Toll lane sees early success |

Toll lane sees early success

Five facts

What: A toll lane on eastbound Interstate 70 in Clear Creek County.

When it’s open: Heavy-traffic weekends and some Mondays.

Length: 13 miles.

Owner: The state of Colorado.

Cost: $72 million.

CLEAR CREEK COUNTY — So far, so good.

That’s the early, cautious opinion about a 13-mile toll lane along the left shoulder of eastbound Interstate 70 through Clear Creek County. The lane — which functions as a highway shoulder most of the time — was mostly built in 2015 by the Colorado Department of Transportation. The intent was to help ease the long delays faced by those driving to the Denver area on Sunday afternoons and some Monday holidays.

The lane has been open to traffic only a handful of times since it opened in December. But traffic over the New Year’s holiday was heavier than expected. In fact, the weekend of Jan. 1 to 3 had the third-highest winter traffic counts ever recorded at the Eisenhower-Johnson Tunnels, with just more than 140,000 vehicles passing through the bores.

Even with that heavy traffic on a go-home Sunday, eastbound traffic continued to flow.

“What we’re seeing is that things are moving,” Colorado Department of Transportation spokeswoman Amy Ford said. “The added capacity has made a difference in that (highway) corridor.”

‘Zero to Minimal Delays’

Margaret Bowes is the director of the I-70 Coalition, a nonprofit group of local governments and businesses that monitors and advocates for improvements along the corridor.

Bowes, who lives in Summit County, said it usually takes a bit more than an hour to drive from Silverthorne to the junction of Colorado Highway 470 at the west end of the Denver metro area. Even during the holiday weekends, that trip was just a bit longer.

“Over holiday weekends, we’ll usually see an extra hour or so (of travel time),” Bowes said. “This year we saw zero to minimal delays.”

Bowes said perhaps the biggest benefit so far has been taking traffic off the frontage road in Clear Creek County. That road often jams up even worse than the interstate on high-traffic days.

“That (frontage road) is their main street,” Bowes said. “That’s how people get to work.”

The extra lane itself helps keep traffic moving. But having more space along the eastbound route also comes in handy when there’s a minor accident.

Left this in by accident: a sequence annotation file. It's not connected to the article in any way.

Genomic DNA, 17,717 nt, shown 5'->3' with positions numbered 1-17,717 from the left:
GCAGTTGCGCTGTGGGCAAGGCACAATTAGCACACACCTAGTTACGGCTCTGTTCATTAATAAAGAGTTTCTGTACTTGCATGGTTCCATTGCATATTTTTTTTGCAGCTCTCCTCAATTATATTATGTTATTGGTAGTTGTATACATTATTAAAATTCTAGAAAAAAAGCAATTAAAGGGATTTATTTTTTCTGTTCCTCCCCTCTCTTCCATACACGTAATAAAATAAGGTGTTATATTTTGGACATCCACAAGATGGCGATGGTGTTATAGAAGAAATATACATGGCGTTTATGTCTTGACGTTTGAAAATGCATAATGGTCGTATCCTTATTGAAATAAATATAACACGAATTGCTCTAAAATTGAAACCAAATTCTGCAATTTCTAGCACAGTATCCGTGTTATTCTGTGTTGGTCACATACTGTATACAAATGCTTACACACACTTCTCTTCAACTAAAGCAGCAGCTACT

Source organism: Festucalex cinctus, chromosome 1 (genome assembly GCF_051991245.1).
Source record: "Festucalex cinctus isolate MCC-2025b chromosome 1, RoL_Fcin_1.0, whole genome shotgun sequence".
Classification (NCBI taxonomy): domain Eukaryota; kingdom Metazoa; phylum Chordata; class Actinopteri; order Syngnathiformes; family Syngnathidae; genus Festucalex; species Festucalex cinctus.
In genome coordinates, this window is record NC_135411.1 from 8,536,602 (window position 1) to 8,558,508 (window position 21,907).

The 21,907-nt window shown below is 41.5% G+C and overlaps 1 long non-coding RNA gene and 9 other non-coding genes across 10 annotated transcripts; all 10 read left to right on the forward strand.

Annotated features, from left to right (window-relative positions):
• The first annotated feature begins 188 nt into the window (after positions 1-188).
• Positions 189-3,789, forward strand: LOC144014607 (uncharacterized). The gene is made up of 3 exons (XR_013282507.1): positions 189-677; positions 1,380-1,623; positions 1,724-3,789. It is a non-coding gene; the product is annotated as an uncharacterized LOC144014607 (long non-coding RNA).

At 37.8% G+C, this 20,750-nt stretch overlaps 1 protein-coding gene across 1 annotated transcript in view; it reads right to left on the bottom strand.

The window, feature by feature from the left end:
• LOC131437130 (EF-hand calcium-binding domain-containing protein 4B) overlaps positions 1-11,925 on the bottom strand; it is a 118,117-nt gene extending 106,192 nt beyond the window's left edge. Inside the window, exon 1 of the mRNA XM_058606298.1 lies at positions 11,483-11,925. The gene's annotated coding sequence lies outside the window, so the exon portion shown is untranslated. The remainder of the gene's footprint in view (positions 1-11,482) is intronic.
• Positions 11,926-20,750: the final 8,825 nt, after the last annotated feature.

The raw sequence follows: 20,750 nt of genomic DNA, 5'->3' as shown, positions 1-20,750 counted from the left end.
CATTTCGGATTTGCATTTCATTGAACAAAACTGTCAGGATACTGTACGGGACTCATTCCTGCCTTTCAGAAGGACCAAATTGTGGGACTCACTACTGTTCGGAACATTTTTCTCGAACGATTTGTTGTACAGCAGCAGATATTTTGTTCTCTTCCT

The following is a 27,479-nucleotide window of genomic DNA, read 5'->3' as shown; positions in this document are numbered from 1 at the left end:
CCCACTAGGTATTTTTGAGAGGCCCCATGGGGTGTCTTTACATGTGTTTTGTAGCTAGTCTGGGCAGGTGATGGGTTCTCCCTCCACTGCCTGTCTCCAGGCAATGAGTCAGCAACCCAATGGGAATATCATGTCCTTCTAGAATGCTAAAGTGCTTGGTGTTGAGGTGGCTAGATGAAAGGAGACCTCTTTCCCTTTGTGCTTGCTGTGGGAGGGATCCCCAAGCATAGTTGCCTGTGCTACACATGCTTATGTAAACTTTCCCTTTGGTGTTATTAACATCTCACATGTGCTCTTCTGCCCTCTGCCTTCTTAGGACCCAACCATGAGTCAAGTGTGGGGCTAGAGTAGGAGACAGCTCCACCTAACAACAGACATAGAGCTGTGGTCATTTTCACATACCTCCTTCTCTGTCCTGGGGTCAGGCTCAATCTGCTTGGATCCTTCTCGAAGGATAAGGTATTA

Ford said there were two accidents in the non-tolled lanes on the Jan. 10 go-home day. Traffic was shifted over to the express lane — and tolls were lifted — allowing traffic to flow past the accident sites.

On the subject of tolls, while much fuss was made about the $30 maximum possible toll before the lane opened, tolls so far on heavy traffic days have stayed below $10.

Ford said some tolls have gone to $5 or $6, with $4 and $5 tolls being common so far. Those are the tolls charged to those who have transponders in their cars, though. The lane has equipment that can read signals from transponders, as well as cameras to take photos of license plates. Drivers without transponders are charged slightly more to use the lane — if the cameras can read their plates.

“There are going to be some unreadable (plates),” Ford said. “But for the most part, we’re getting everybody.”

Left Lane for Passing Only

Ken Hoeve owns AlpenGo, a Vail Valley-based limo company, and regularly drives through Clear Creek County. Hoeve said he’s only been on the highway a few times when the toll lane is open, and paid the toll on one trip.

“I used it, it saved me about 10 minutes and it cost me $4,” Hoeve said.

Hoeve said it’s probably too soon to pass judgement on whether the lane is a success, and said he believes traffic would flow better if people would use the Interstate’s left lane for passing only.

Education, along with tickets and hefty fines, might be a better solution to congestion along the interstate, Hoeve said.

But transportation officials say they’re already looking at plans to create a westbound equivalent to the eastbound toll lane.

“We do have a westbound lane on the books,” Ford said. But, she added, that lane would be more complicated than the eastbound lane — the westbound lane is more constricted geographically — and there’s no immediate source of funding.

Vail Daily Business Editor Scott Miller can be reached at 970-748-2930, and @scottnmiller.